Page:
Former Anne Arundel County exec runs for office again: 'I have paid my dues'

Former County Executive John Leopold, who resigned after being convicted of abusing that office in 2013, filed Friday to run for a seat in the House of Delegates.

The 74-year-old Pasadena Republican, who served 30 days in jail and another period of house arrest, is running in District 31B, which was created after he left the House in 2006 to serve as county executive. It includes the area he served as a delegate for 20 years.

He said Friday he has paid his dues and still had the passion to help others solve problems.

“After talking to thousands of people over the last two years, most want me to continue to help them,” Leopold said.

With regards to his behavior that led to his conviction and resignation from office, he said: “President (Donald) Trump and former President (Barack) Obama don’t agree on much, but they do agree that people deserve a second chance. I have paid my dues. I have learned my lesson and moved on. I feel I have a responsibility to be ethically impeccable.”

He explained his behavior as misjudgments made during a period of time in which he was suffering pain from surgeries.

“I took my knocks and I have moved on,” he said.

Leopold released a statement Friday listing eight priorities for his campaign, including enhancing STEM programs in schools, strengthening the state’s charter school law and state budget priorities.

He is running for an open seat in the two-delegate district. House Minority Leader Nic Kipke is running for re-election, but freshman Del. Megan Simonaire, both Republicans, reversed course last year and announced she would not run after initially filing for a second term.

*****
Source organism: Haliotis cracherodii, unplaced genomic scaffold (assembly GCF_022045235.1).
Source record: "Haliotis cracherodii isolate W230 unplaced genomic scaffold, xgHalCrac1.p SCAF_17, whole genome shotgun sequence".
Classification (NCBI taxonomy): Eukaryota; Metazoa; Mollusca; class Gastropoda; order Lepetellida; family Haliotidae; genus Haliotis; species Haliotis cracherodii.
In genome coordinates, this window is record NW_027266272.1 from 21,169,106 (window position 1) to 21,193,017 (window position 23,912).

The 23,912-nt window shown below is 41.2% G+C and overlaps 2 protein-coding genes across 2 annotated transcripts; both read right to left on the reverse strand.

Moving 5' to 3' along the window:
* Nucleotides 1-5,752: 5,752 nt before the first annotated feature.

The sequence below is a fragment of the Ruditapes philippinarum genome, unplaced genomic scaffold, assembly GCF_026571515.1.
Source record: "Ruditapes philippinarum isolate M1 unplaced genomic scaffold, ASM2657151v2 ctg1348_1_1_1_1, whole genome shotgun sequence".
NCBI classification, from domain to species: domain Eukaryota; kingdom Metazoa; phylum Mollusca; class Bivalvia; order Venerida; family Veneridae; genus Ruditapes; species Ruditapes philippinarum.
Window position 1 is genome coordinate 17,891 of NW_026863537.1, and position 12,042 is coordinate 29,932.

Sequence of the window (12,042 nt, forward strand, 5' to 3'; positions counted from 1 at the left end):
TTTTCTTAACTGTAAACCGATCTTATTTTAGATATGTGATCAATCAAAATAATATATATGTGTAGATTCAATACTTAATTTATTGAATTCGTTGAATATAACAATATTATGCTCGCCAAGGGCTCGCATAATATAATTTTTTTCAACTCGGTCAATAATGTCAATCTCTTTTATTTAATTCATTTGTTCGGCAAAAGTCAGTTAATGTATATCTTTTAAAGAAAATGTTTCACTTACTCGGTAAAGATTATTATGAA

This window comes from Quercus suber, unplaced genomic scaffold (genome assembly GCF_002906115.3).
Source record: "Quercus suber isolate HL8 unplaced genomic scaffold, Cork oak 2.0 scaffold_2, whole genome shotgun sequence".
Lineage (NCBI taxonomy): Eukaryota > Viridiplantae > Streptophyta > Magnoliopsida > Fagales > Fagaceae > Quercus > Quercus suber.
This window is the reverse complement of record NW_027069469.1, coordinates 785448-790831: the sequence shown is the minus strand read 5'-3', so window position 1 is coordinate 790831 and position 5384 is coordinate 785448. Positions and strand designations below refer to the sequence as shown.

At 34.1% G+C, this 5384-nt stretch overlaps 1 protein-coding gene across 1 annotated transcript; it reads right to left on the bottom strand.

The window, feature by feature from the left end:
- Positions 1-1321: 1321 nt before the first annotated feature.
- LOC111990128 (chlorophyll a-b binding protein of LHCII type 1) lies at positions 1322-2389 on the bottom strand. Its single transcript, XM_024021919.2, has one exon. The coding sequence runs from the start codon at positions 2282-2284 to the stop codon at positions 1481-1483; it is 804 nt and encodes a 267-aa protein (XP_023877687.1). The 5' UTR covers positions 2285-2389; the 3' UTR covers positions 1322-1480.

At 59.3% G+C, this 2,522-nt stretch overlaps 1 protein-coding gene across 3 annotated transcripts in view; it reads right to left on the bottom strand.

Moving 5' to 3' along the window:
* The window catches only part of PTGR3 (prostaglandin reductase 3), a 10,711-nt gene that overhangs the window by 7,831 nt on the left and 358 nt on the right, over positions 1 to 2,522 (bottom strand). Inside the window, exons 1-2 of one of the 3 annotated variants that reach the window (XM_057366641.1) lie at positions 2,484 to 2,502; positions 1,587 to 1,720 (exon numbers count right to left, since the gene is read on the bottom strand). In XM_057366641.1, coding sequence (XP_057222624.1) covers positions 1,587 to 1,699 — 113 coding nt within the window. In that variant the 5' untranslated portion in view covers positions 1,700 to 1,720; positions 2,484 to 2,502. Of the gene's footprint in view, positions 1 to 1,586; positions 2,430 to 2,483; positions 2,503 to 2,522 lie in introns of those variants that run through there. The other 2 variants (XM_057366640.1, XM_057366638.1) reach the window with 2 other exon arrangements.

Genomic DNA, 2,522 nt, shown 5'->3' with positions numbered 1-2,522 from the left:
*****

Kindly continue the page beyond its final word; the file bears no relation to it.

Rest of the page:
Leopold and Kipke will be joined in the June Republican primary by Brian Chisholm, of Severna Park. So far, only one Democrat has filed to run in the district: Harry Freeman, of Pasadena. The filing deadline is Tuesday.

Leopold, who has spent most of his career in elected office — in Maryland and, before that, Hawaii — hasn't campaigned since his resignation, which came three days after he was convicted of ordering police officers in his protection detail to do campaign work for him.

He was also found guilty of abusing his office and, in one instance, made a county employee empty the urine from a catheter bag he used after having back surgery.

Investigation of his behavior began after a 2009 incident in the parking lot of Westfield Annapolis mall when a 911 caller reported seeing apparently naked people in the back of Leopold’s limousine.

The indictment that brought him to trial revealed he had been in an ongoing sexual relationship with a married employee of the Department of Recreation and Parks and approximately $10,000 had been spent of police overtime running interference so the mistress would not cross paths with his live-in companion. Police also drove him to sexual rendezvous with his mistress in Annapolis area parking lots, the indictment read.